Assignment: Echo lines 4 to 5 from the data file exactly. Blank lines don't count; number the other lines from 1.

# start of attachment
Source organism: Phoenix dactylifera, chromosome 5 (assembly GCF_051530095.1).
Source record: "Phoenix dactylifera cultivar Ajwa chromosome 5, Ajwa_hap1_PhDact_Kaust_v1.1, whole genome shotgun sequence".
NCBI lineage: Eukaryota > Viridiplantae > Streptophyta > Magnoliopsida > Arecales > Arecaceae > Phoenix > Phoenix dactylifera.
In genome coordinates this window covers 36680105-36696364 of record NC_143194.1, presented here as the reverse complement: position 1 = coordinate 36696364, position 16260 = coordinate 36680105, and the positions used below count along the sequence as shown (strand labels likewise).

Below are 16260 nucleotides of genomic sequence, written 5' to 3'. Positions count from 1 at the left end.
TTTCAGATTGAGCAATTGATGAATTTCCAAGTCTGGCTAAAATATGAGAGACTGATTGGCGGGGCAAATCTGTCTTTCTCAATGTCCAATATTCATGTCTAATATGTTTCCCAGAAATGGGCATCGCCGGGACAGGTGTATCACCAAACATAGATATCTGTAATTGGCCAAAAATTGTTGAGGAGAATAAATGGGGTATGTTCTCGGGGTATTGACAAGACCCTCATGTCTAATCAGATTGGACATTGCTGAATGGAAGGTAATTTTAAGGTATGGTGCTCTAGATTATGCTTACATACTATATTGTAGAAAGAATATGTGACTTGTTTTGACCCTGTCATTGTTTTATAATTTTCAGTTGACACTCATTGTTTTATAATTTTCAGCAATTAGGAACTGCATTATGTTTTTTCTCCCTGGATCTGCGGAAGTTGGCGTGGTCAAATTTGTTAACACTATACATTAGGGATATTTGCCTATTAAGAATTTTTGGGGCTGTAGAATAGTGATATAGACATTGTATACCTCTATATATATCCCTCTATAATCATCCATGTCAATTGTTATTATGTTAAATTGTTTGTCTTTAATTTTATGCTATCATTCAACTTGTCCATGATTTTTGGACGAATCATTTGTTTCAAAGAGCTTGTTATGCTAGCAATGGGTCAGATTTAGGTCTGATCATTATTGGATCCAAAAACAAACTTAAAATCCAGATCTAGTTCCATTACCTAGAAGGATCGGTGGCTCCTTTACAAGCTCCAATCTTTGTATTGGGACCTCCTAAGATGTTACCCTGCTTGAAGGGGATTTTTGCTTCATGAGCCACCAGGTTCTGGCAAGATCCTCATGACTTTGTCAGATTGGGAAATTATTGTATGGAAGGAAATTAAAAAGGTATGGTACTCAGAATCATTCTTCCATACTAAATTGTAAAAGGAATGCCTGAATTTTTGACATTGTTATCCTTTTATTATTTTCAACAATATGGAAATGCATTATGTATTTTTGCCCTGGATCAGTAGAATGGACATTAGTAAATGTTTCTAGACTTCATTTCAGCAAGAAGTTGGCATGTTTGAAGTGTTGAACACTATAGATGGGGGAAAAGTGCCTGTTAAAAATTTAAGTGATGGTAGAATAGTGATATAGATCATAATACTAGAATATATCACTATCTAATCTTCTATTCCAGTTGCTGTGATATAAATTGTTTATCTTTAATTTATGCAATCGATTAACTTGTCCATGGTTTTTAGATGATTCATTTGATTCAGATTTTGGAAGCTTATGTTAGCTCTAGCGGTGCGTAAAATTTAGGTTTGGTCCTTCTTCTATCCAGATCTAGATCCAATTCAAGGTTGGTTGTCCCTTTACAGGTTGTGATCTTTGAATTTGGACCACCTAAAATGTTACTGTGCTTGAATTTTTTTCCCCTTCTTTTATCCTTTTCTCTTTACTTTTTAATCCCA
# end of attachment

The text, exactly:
In genome coordinates this window covers 36680105-36696364 of record NC_143194.1, presented here as the reverse complement: position 1 = coordinate 36696364, position 16260 = coordinate 36680105, and the positions used below count along the sequence as shown (strand labels likewise).

Below are 16260 nucleotides of genomic sequence, written 5' to 3'. Positions count from 1 at the left end.